heilagr (adj.; °helgan; compar. -ari, superl. -astr): holy, sacred

notes

[6, 8] heilagr viðr af krossi píningar ‘holy wood from the Cross of torture’: King Sigurðr Jórsalafari (‘Jerusalem-traveller’) brought the relic of Christ’s Cross to Trondheim after receiving it as a gift from Baldwin I of Jerusalem during a trip to Palestine in 1110 (Ágr, 50-1; Storm 1888, 66; Hkr, III, 250).

Close

viðr ‘wood’

1. viðr (noun m.; °-ar, dat. -i/-; -ir, acc. -u/-i): wood, tree

notes

[6, 8] heilagr viðr af krossi píningar ‘holy wood from the Cross of torture’: King Sigurðr Jórsalafari (‘Jerusalem-traveller’) brought the relic of Christ’s Cross to Trondheim after receiving it as a gift from Baldwin I of Jerusalem during a trip to Palestine in 1110 (Ágr, 50-1; Storm 1888, 66; Hkr, III, 250).

Close

yfir ‘supreme’

yfir (prep.): over < yfirskjǫldungr (noun m.)

kennings

yfirskjǫldungr aldar,
‘supreme king of men, ’
   = God

supreme king of men, → God

notes

[7] yfirskjǫldungr aldar ‘supreme king of men [= God]’: The God-kenning reflects the kenning for the hierarchy in the first helmingr: the pope may be the head-man of the world, but God is ‘over-king of mankind’, the supreme ruler of everything. Cf. hæstr skjǫldungr ‘highest prince’, st. 6/7 and ins hæsta hilmis ‘of the highest king’, st. 67/7.

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skjǫldungr ‘king’

skjǫldungr (noun m.): king < yfirskjǫldungr (noun m.)

kennings

yfirskjǫldungr aldar,
‘supreme king of men, ’
   = God

supreme king of men, → God

notes

[7] yfirskjǫldungr aldar ‘supreme king of men [= God]’: The God-kenning reflects the kenning for the hierarchy in the first helmingr: the pope may be the head-man of the world, but God is ‘over-king of mankind’, the supreme ruler of everything. Cf. hæstr skjǫldungr ‘highest prince’, st. 6/7 and ins hæsta hilmis ‘of the highest king’, st. 67/7.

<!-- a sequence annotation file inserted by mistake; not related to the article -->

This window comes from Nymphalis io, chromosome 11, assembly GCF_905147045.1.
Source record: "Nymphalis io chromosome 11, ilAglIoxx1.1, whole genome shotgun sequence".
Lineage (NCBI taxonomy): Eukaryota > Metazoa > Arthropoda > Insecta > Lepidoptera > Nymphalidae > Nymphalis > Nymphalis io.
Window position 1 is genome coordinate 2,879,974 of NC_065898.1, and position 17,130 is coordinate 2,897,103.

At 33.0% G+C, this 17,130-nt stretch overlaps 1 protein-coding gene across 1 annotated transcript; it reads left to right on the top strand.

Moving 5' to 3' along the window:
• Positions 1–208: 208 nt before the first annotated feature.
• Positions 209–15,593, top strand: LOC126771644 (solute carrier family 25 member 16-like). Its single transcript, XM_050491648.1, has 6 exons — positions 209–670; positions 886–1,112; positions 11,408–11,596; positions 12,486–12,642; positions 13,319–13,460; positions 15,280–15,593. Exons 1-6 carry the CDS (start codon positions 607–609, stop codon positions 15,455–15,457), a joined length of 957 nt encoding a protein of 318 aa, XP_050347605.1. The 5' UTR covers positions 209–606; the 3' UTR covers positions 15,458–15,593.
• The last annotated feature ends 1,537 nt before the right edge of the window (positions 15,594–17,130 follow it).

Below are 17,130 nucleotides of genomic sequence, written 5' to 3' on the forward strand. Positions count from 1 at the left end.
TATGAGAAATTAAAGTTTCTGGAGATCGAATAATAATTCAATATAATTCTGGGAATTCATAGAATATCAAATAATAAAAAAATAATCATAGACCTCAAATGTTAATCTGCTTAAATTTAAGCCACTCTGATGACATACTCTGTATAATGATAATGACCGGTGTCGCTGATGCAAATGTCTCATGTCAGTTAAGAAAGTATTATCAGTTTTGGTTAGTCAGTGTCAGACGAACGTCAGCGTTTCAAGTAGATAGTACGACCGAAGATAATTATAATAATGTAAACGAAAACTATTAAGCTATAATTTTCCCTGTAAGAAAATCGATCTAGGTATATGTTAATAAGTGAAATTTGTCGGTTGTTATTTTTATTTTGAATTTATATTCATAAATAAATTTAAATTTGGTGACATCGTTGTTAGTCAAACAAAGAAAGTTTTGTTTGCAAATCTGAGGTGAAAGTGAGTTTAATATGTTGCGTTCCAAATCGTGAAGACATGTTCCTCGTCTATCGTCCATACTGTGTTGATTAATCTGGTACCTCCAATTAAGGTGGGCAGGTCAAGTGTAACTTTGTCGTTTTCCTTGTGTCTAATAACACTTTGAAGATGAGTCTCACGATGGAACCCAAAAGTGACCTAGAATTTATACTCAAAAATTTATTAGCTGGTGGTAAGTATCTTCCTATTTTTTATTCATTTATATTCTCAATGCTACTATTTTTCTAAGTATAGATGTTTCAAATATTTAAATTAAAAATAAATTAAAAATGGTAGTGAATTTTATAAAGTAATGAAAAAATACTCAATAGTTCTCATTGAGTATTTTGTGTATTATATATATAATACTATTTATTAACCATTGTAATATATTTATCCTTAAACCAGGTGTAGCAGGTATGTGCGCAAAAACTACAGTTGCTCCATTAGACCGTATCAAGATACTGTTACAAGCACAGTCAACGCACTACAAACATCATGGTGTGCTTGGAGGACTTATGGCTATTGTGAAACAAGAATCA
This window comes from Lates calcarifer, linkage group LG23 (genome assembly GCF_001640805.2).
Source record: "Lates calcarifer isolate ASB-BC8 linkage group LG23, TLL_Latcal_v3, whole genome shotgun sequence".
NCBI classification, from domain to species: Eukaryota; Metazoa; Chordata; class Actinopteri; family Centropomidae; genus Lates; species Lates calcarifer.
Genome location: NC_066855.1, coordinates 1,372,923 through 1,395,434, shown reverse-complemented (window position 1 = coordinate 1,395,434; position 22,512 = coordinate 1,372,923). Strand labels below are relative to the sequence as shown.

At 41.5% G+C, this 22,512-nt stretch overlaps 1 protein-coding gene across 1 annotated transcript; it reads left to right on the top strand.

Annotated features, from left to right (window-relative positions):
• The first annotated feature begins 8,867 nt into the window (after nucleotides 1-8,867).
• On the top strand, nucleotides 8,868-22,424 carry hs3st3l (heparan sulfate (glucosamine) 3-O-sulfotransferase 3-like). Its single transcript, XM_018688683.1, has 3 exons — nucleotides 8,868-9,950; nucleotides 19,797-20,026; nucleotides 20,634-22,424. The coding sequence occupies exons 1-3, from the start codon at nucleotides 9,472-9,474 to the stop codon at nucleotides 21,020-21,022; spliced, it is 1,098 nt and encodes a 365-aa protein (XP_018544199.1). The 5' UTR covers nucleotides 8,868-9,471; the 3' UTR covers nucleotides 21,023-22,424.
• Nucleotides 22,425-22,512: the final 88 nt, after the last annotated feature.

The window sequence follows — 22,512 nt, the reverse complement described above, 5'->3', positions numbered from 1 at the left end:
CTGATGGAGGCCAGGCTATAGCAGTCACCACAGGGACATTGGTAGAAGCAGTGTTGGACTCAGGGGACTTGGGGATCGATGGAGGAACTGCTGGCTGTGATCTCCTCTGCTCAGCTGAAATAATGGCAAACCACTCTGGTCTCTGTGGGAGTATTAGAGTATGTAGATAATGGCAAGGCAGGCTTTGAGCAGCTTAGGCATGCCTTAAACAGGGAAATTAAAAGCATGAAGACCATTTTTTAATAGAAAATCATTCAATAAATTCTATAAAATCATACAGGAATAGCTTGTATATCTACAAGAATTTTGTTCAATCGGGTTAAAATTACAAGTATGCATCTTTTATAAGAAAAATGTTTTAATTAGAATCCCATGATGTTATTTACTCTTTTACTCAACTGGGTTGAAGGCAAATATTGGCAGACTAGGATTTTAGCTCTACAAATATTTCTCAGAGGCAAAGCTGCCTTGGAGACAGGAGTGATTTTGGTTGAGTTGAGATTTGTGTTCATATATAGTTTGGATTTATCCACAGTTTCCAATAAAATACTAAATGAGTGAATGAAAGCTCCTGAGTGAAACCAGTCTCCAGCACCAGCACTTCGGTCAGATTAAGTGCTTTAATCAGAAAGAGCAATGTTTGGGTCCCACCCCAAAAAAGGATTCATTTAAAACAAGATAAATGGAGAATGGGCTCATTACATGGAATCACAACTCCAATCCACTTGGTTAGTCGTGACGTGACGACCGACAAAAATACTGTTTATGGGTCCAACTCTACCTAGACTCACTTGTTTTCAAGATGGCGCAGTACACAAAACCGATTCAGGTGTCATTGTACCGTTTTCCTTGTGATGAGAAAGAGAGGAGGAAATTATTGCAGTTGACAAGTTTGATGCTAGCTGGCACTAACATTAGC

Close

aldar ‘of men’

ǫld (noun f.; °; aldir): people, age

kennings

yfirskjǫldungr aldar,
‘supreme king of men, ’
   = God

supreme king of men, → God

notes

[7] yfirskjǫldungr aldar ‘supreme king of men [= God]’: The God-kenning reflects the kenning for the hierarchy in the first helmingr: the pope may be the head-man of the world, but God is ‘over-king of mankind’, the supreme ruler of everything. Cf. hæstr skjǫldungr ‘highest prince’, st. 6/7 and ins hæsta hilmis ‘of the highest king’, st. 67/7.

Close

píningar ‘of torture’

píning (noun f.; °-ar, dat. -u; -ar): torment

notes

[6, 8] heilagr viðr af krossi píningar ‘holy wood from the Cross of torture’: King Sigurðr Jórsalafari (‘Jerusalem-traveller’) brought the relic of Christ’s Cross to Trondheim after receiving it as a gift from Baldwin I of Jerusalem during a trip to Palestine in 1110 (Ágr, 50-1; Storm 1888, 66; Hkr, III, 250).

Close

krossi ‘the Cross’

kross (noun m.; °-, dat. -i; -ar): cross, crucifix

notes

[6, 8] heilagr viðr af krossi píningar ‘holy wood from the Cross of torture’: King Sigurðr Jórsalafari (‘Jerusalem-traveller’) brought the relic of Christ’s Cross to Trondheim after receiving it as a gift from Baldwin I of Jerusalem during a trip to Palestine in 1110 (Ágr, 50-1; Storm 1888, 66; Hkr, III, 250).

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[1-4]: A reference to the establishment of the archdiocese of Trondheim in 1152, the visit of Cardinal Nicholas Breakspear to Norway, and his consecration of Jón Birgisson (who was in Einarr’s audience) as its first archbishop.